Jail Threat Ups Ante for NYC Union Heads
By DAVID B. CARUSO
Associated Press Writer
Dec 21 2:52 PM US/Eastern
NEW YORK - The city and state stepped up their
pressure on striking transit workers Wednesday in
hopes of forcing them back to work, and a judge said
sending union leaders to jail was a "distinct
possibility." State Supreme Court Justice Theodore
Jones, who is hearing several legal issues related to
the strike, directed attorneys from the Transport
Workers Union to bring president Roger Toussaint and
other top officials before the court Thursday to
answer to a criminal contempt charge. He said he may
sentence the union leaders to jail for refusing to end
the strike, calling such a scenario a "distinct
Union lawyer Arthur Schwartz said Toussaint and the
other officials are in negotiations with mediators and
that hauling them into court could halt the talks.
The possibility of jail time for union leaders was one
of several developments Wednesday as millions of New
Yorkers made their way to work in another
bone-chilling commute without subways and buses.
Michael A. Cardozo, New York City's corporation
counsel, asked the judge to issue an order directing
union members to return to work. If the order is
granted, Cardozo said, the city could ask for
$25,000-a- day fines per worker _ a punishment that
goes beyond the docked-pay penalty that workers
already are experiencing for the illegal strike.
"We're doing everything possible to make the union
obey the law," he said, adding that union members need
to "realize the economic consequences of their
The fines would be at the discretion of the judge, and
most likely would range from a few hundred dollars to
a few thousand dollars.
Meanwhile, New Yorkers were out before sunrise, hoping
to avoid the long lines and crushing crowds that
formed at commuter rail stations during rush hour
Tuesday. Outside Penn Station, several taxis had lined
up by 7 a.m. to pick up passengers hoping to beat the
rush. A trip across Manhattan took about 90 minutes.
"A nightmare, disorganized, especially going home,"
Aleksandra Radakovic said Wednesday morning in
describing her commute.
The White House also spoke out on the strike
Wednesday, saying federal mediators have offered to
help end the dispute. "It is unfortunate. We hope that
the two sides can resolve their differences so that
the people in New York can get to where they need to
go," White House spokesman Scott McClellan said.
On Tuesday, Jones imposed a huge fine against the
Transport Workers Union _ $1 million for each day of
the strike; Schwartz said the fine could deplete the
union's treasury in the matter of days. The union
vowed to immediately appeal.
In addition, the union's 33,000 members already face
the loss of two days pay for every day they are on
strike. That means a prolonged strike could quickly
eat up any increased pay they would get with a new
Some of the strikers got an early start Wednesday,
donning union placards and returning to their picket
lines. Bill McRae, a bus driver since 1985, said he
thought negotiations should have continued _ but he
still backed the walkout.
"The union executives called for a strike, and we have
to do what we have to do," McRae said on Manhattan's
Transit officials said about 1,000 transit workers
came to work Tuesday despite the strike, and they were
put to work cleaning and doing paperwork.
As they did on the first day of the strike, throngs of
pedestrians, including Mayor Michael Bloomberg, on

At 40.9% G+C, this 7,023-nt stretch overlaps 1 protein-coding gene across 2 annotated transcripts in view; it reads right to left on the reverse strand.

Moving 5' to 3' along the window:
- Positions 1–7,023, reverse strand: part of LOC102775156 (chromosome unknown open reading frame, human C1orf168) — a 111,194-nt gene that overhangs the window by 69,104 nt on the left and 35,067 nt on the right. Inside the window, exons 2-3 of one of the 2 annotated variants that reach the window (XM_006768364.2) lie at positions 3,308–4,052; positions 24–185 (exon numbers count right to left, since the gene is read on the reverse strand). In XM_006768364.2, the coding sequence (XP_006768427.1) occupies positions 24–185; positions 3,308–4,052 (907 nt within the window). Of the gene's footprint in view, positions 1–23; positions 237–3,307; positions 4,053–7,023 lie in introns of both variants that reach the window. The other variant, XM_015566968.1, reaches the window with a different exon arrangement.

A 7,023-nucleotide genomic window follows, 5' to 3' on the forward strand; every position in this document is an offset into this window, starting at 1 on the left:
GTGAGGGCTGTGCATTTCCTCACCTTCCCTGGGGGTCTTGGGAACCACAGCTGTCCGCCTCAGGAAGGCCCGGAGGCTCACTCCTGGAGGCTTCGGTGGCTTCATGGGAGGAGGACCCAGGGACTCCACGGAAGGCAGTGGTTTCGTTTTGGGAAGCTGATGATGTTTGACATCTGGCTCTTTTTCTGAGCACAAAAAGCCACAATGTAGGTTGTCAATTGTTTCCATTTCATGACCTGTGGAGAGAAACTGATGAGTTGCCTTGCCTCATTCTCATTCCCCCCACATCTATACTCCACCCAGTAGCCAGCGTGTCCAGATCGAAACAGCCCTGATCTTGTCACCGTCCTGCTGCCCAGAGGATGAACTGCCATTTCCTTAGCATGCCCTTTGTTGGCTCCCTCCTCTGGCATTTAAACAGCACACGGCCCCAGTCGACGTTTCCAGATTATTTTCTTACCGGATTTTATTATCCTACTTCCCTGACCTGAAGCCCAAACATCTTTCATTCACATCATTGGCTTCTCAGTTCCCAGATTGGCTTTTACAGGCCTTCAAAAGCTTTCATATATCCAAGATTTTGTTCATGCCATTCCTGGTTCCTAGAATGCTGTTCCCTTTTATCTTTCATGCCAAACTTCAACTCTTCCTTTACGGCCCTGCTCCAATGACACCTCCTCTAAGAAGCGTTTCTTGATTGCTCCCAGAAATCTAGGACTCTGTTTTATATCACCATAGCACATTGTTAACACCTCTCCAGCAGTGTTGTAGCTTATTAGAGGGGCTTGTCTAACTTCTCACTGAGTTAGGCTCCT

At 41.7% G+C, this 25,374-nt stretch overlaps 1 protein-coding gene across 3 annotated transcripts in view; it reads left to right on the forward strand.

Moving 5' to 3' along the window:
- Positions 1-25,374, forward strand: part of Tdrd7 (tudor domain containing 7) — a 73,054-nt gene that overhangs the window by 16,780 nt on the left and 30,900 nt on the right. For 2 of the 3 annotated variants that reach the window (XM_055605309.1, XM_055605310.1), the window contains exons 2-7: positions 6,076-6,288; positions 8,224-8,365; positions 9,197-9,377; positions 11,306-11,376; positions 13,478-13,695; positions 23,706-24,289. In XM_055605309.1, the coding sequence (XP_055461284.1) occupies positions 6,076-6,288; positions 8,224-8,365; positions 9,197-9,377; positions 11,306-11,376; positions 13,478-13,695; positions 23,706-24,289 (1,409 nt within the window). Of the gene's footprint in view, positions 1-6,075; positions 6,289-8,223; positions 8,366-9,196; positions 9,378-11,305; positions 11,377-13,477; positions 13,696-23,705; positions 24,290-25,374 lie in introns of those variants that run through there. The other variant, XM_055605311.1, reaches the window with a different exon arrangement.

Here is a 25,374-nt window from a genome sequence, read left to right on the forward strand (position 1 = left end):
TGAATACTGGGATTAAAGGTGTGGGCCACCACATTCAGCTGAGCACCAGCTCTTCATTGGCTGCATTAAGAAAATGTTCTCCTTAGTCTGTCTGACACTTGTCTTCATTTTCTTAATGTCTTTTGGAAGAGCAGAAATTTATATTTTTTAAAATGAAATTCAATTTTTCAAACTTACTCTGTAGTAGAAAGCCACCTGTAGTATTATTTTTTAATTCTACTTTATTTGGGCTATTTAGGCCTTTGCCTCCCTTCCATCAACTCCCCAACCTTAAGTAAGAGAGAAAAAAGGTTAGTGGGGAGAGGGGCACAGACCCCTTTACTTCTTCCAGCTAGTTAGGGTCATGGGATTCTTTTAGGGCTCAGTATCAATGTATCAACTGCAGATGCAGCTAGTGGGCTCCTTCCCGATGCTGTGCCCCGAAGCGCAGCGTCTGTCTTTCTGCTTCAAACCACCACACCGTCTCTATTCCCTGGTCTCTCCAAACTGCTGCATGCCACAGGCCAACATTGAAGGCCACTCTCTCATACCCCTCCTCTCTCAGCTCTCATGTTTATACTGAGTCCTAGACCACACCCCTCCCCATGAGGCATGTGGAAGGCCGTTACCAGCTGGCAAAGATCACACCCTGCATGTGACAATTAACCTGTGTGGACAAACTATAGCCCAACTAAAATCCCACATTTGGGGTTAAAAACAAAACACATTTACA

Wednesday braced themselves against the 24-degree
weather and crossed the Brooklyn Bridge into
Manhattan. Volunteers awaited them, offering hot
Bloomberg urged transit workers to end the strike.
"All the transit workers have to do is listen to their
international (union) that's urged them to go back to
work, listen to the judge who ordered them back to
work, and look at their families and their own
economic interests," he said. "They should go back to
work. Nobody's above the law, and everyone should obey
The International TWU, the union's parent, had urged
the local not to go on strike. Its president, Michael
O'Brien, reiterated Tuesday that the striking workers
were legally obligated to resume working. The only way
to a contract, he said, is "not by strike but
Police say there have been no strike-related crimes,
injuries or arrests with the exception of two minor
On Tuesday night, a cab driver was arrested on the
Upper East Side for allegedly assaulting a woman in
his cab after they got into an argument over the fare.
She sustained minor injuries. And earlier Tuesday, a
police officer was accidentally bumped by a flatbed
truck at a checkpoint in Queens.
"The city is functioning, and functioning well
considering the severe circumstances," Bloomberg said
before ripping into the union.
The TWU "shamefully decided they don't care about the
people they work for, and they have no respect for the
law," the mayor said.
In its last offer before negotiations broke down, the
MTA had proposed maintaining a retirement age of 55
but increasing what new hires contribute to the
pension plan. It would require new employees to pay 6
percent of their wages for their first 10 years,
rather than the current 2 percent. Union officials
said that such a change was unacceptable.
"Were it not for the pension piece, we would not be
out on strike," Toussaint said in an interview with
NY1. "All it needs to do is take its pension proposal
off the table."
The union said the latest MTA offer included annual
raises of 3 percent, 4 percent and 3.5 percent; the
previous proposal included 3 percent raises each year.
The MTA asked the Public Employment Relations Board to
formally declare an impasse, the first step toward
forcing binding arbitration of the contract, said
James Edgar, the board's executive director.